A post about why I decided to stop taking the stairs and more importantly how to shift from over-exercising to moving intuitively and choosing exercise that feels good.
“Take the stairs.”
“Park your car in the furthest spot from the entrance.”
“Walk in place during TV commercials.”
Yep, I’m ashamed to admit that used to utter these phrases to my clients back in the day.
When I first became a dietitian, I worked in an outpatient clinic at a hospital, and I remember I always took the stairs. I always took the stairs because I told my clients to take the stairs. I always took the stairs because the dietitians were “supposed to” take the stairs. I took the stairs because I didn’t want my colleagues or clients to see me taking the elevator. This was also the time when I encouraged my clients to park their car in the spot furthest from the entrance and to walk in place during TV commercials. As I sit here now reflecting on these things, I’m like that sounds god awful. Who wants to interrupt a comfy couch sesh winding down at night while watching your favorite show with shame and guilt about not moving during three minutes of commercials? Certainly not me. And yet, I was telling my clients to.
Why? Because back then I didn’t know any better. Back then I didn’t know about intuitive eating and health at every size. Unfortunately, the pursuit of weight loss was all I knew. If only I could find all of my clients from 7+ years ago and apologize to each one of them.
Today, I rarely ever take the stairs. Why? It’s simple. I hate stairs. You’re more likely to find me jumping out of a plane than you are to find me on a stair master at the gym. And now I giver zero f**ks about what people think of me for not taking the stairs. Sometimes my husband will take the stairs and I’m on the escalator like “byeeeeeee, hope I beat you!” I let go of the “shoulds” around taking the stairs. I allowed myself to listen to my body to learn what types of movement it actually does enjoy (yoga, walking, spin, dance) and gave myself permission to only do types of activity that feel good in my body.
Our culture has a pretty effed up relationship with exercise, just like it does with food. The fitness industry and “fitspo” has convinced us that we need to be killing ourselves at the gym each day to be healthy and lose weight. Because of this, we have a warped perception of what counts as exercise. Most of my clients are surprised to learn that walking and yoga counts as physical activity. The Center for Disease Control and Prevention states that for substantial health benefits, adults should do at least 150 minutes (2 hours and 30 minutes) a week of moderate-intensity, or 75 minutes (1 hour and 15 minutes) a week of vigorous-intensity aerobic activity, or an equivalence combination of moderate- and vigorous-intensity aerobic activity. That means walking for 30 minutes 5x/week. That means running for 25 minutes 3x/week. Based on these figures, so many people are overexercising.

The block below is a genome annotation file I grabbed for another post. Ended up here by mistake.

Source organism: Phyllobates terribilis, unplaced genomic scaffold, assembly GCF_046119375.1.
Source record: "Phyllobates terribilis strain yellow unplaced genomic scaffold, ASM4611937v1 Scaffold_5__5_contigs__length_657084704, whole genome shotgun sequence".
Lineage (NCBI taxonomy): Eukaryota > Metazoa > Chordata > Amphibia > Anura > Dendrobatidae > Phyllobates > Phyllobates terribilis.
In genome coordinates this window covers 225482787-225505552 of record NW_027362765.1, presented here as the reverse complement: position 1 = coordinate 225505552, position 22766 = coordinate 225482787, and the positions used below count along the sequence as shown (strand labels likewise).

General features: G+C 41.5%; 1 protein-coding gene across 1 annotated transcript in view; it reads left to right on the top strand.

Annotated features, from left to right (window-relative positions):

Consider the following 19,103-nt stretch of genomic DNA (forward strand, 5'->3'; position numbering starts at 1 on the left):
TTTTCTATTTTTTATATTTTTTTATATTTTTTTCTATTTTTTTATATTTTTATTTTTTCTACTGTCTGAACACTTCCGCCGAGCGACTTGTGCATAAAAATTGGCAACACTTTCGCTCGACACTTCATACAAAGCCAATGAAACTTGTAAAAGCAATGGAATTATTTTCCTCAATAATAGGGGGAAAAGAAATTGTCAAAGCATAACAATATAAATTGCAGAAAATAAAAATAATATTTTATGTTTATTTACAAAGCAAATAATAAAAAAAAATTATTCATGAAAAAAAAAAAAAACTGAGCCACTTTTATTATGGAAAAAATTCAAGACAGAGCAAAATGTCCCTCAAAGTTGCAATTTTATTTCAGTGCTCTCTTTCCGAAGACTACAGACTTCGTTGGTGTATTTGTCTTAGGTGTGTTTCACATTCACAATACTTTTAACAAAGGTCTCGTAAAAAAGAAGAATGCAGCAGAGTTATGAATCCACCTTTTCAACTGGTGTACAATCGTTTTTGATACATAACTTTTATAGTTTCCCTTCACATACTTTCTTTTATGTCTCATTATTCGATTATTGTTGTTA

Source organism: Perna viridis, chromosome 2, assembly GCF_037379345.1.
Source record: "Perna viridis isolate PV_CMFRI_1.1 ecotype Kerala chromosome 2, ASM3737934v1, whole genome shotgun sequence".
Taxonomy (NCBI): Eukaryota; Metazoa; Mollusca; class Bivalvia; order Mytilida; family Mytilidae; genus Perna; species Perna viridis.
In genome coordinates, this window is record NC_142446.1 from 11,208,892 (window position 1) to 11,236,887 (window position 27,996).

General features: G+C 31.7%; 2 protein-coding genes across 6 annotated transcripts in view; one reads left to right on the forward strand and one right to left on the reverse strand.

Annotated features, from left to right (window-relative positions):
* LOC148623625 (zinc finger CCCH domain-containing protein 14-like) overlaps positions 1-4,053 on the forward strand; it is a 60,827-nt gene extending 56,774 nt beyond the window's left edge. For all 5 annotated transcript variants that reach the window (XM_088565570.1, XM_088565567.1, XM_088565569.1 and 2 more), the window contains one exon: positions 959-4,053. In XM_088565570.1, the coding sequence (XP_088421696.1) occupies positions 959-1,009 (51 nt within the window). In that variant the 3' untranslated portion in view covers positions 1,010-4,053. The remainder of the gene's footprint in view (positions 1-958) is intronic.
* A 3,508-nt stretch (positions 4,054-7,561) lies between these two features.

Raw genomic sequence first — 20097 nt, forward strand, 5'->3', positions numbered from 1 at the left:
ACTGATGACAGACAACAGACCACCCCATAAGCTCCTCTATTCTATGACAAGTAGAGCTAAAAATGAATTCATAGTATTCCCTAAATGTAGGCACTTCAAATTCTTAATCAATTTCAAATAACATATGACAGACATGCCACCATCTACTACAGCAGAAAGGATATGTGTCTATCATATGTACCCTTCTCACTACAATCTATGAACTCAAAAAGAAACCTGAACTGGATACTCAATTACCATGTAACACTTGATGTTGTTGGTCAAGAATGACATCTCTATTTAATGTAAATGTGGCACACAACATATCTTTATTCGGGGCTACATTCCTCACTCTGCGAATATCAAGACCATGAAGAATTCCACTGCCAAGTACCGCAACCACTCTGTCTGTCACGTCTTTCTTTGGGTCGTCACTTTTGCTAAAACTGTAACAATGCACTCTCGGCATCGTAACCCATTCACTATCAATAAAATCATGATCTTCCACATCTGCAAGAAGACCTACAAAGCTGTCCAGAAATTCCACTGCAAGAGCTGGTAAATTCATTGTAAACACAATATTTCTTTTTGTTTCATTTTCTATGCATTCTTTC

Shifting from overexercising to intuitive movement
Here are a couple questions to ask yourself to get curious about your exercise routine:
“Am I doing this exercise because I love my body or because I hate my body?”
“Is this exercise going to energize me or leave me feeling depleted?”
“Do I feel better about myself or worse about myself when I leave class?”
Start to get in touch with how your forms of exercise make you feel. Maybe you go to barre class because you think it’s going to help you get “toned” but every time you go, the instructor is talking about 6-pack abs and beach bodies, and you’re spending the entire class comparing yourself in the mirror to the other bodies in the room. You leave class in a downward spiral of negative self talk and body loathing. Or, maybe when you go to spin class, you push yourself past your limits because you want to burn more calories, and you leave class feeling completely exhausted, feeling like you need a nap.
If the purpose of exercise is to improve health, then why are we choosing forms that deplete us and make us feel worse about ourselves? Because there is usually some belief present that you can micromanage your body through exercise.
What if instead of exercising to micromanage your body size, you exercised to care for your body?
Take some time to think about or write down which classes you’ve taken or which forms of movement (walking the dog, skiing, roller blading) you actually enjoy. And not enjoy because of some “should” or expectation or feeling like you’re in control, but actually enjoy. The kind of enjoy that puts a smile on your face. Fills your soul. Energizes and rejuvenates. For me, it’s yoga, walking in nature, dancing, spin (as long as there is a good playlist), and skiing.